Hiroshima, as the first city attacked by an atomic weapon, was transformed to a city of ashes and death. From this devastation, it would be reborn to challenge humanity to a higher destiny.
Hiroshima became more than a place; it became a symbol of the terrifying threat of a new age of virtually unlimited destructive power. One bomb could destroy one city. By implication, a few bombs could destroy countries and a few dozen bombs could reduce civilization to ruins. As the nuclear arms race gained momentum, the future of life on the planet was placed at risk. Eventually tens of thousands of nuclear weapons would be created and deployed. We humans, by our own scientific and technological cleverness, had created the tools of our own annihilation. Hiroshima was the opening chapter of the Nuclear Age.
In the pantheon of Christian virtues -- faith, hope and charity -- it is hope that moves us forward. It is forward-looking. In the July issue of Celebration, the National Catholic Reporter’s liturgical magazine, Fr. James Smith writes: “Faith tells us what to believe and charity tells us how to love. But without hope, faith and charity just keep sputtering away in the present time. Faith only sees what is, and charity only loves what is -- while hope sees what will be.” Hope, so essential for the Christian soul, envisions a future wrapped in the love of God.”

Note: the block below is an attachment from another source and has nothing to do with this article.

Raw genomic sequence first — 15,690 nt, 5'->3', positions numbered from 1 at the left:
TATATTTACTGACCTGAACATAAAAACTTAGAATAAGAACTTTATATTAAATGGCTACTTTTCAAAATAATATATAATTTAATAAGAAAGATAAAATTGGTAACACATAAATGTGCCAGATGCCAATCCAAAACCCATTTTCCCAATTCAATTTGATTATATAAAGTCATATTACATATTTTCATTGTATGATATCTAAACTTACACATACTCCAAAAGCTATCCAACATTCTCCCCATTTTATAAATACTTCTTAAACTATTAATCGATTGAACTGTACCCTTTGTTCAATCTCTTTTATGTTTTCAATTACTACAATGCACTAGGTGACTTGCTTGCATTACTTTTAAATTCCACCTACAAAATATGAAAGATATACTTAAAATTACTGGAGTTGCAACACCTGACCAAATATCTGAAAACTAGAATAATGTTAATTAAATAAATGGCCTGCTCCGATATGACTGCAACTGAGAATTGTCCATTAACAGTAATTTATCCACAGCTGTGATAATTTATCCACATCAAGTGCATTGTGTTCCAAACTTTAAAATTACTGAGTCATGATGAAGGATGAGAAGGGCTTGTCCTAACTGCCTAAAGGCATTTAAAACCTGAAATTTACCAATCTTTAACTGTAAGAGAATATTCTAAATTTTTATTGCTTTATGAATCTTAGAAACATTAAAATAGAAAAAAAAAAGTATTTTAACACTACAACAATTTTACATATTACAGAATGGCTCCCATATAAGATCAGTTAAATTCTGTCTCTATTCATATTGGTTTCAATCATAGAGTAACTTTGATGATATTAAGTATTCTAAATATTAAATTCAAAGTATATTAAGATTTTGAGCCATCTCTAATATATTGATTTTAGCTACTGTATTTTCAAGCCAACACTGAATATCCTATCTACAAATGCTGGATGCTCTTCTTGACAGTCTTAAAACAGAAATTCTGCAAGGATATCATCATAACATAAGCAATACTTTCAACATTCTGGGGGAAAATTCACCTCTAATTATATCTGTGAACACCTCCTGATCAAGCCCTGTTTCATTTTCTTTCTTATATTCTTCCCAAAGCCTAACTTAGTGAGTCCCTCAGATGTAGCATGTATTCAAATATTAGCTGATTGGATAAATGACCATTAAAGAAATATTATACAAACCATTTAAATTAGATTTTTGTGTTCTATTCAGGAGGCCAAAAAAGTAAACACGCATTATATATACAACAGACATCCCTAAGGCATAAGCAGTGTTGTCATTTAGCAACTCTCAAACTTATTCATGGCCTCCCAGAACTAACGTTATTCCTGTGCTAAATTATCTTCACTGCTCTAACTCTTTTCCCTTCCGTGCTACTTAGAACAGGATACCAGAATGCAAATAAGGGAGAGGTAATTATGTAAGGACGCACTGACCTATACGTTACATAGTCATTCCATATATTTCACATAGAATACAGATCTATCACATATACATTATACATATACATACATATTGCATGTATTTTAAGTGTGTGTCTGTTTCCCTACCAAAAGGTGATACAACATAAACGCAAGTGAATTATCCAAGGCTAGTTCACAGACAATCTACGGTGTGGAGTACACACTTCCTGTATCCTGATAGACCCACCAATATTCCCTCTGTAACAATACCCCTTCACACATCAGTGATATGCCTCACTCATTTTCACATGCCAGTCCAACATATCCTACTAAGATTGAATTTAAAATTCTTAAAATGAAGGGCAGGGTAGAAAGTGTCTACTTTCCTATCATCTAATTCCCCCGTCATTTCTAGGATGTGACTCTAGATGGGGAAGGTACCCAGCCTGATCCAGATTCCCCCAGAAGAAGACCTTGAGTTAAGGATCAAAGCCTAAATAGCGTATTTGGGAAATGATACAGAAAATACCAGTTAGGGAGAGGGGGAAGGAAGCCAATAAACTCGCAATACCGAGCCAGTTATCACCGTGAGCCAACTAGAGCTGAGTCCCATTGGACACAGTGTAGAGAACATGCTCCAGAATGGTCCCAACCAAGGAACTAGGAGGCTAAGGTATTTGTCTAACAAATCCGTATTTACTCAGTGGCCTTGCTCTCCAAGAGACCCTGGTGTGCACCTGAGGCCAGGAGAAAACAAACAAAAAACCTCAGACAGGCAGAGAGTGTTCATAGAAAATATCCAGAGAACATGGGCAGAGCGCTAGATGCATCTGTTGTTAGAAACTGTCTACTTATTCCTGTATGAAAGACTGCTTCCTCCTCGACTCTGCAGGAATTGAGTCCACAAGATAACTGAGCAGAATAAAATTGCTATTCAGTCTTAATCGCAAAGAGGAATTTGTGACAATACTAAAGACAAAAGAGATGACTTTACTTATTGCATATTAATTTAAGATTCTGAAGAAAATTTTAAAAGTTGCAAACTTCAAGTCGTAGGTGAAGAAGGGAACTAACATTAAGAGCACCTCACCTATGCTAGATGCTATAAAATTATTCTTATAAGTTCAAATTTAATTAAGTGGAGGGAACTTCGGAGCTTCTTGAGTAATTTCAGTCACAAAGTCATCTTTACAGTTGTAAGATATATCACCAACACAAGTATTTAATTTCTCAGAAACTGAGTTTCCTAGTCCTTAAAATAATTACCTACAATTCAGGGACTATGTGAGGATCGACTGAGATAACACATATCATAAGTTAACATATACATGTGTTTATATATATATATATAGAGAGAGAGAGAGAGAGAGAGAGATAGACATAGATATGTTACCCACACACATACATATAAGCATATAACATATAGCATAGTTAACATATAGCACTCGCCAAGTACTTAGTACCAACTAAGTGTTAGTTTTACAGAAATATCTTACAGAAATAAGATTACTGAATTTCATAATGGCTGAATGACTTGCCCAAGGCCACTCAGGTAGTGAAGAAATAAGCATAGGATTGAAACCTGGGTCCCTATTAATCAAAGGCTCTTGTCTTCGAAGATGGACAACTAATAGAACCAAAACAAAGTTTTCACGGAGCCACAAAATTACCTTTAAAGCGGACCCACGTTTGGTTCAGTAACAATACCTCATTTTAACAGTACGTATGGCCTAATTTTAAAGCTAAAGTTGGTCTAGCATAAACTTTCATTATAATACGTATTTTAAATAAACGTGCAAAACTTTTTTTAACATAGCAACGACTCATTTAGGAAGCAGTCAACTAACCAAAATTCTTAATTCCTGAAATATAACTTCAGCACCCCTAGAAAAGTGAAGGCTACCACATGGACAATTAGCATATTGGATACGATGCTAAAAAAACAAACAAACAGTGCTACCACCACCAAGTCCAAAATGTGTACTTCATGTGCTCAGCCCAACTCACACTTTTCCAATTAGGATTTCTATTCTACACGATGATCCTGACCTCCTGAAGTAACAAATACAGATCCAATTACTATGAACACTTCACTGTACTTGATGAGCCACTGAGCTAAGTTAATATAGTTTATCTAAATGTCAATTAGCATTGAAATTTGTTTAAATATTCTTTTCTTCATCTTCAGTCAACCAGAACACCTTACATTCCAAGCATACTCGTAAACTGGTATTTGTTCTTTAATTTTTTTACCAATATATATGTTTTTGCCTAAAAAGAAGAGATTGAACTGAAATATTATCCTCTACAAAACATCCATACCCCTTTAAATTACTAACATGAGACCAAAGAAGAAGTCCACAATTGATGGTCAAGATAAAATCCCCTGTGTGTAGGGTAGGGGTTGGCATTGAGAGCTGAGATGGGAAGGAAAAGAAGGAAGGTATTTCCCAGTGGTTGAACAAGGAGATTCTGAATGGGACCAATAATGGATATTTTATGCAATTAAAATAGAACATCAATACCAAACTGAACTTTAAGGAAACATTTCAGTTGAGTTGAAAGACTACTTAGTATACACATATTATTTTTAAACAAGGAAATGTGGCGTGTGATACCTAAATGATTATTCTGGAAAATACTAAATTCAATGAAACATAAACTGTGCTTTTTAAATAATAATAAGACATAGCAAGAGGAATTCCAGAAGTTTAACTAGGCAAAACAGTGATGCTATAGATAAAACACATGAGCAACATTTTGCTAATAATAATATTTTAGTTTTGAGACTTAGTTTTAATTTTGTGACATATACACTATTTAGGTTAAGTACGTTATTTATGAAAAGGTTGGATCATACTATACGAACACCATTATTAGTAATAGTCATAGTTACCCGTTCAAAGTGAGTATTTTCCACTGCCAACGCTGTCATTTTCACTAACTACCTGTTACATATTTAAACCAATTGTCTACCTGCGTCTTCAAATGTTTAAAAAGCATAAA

WASHINGTON -- Despite the support of a U.S. cardinal and its own initial approval, the House Energy and Commerce Committee July 30 rejected an amendment to a House health care reform bill that would have prohibited any mandated abortion coverage, except in cases of rape, incest or life-threatening danger to the mother.
As guides along a path to peace, I want Jesus of Nazareth, Mohandas Gandhi and the Rev. Martin Luther King Jr. to point the way. Each of them taught, through word and action, that we should intentionally cross barriers between ourselves and our adversaries. When we encounter the enemy as a person, like ourselves, then we can believe in and appeal to that person’s capacity for goodness.
How can we apply this belief to the currently escalating U.S. warfare in Afghanistan and Pakistan where, we are told, groups of Taliban fighters pose a threat to U.S. security and abuse people in the villages and towns that they control? Who are these people we’re now being taught to fear and hate?
These questions were on my mind when I and several other activists with Voices for Creative Nonviolence traveled to Pakistan in late May.
Here’s the challenge: When you’re enrolling your child in Catholic school for the coming year, or perhaps for parish religious education classes, take a moment to look through the curriculum to see how many classes are spent on the topic of Gospel nonviolence.
For that matter, spend a moment and think back over your own education if you went to a Catholic high school or college. Was much time given over to exploring the nonviolent Christ or the implications of his preaching on love of enemies?
Peg Burns Kerbawy of Kansas City, Mo., has a hunch that you won’t find much material on those subjects. Of course, it’s more than a hunch. Apart from the occasional teacher who might want to emphasize the matter, nonviolence and peacemaking are subjects easily sidelined as formal areas of study in Catholic education. They move into deep and difficult waters quickly, running up against societal presumptions about power and the use of deadly force.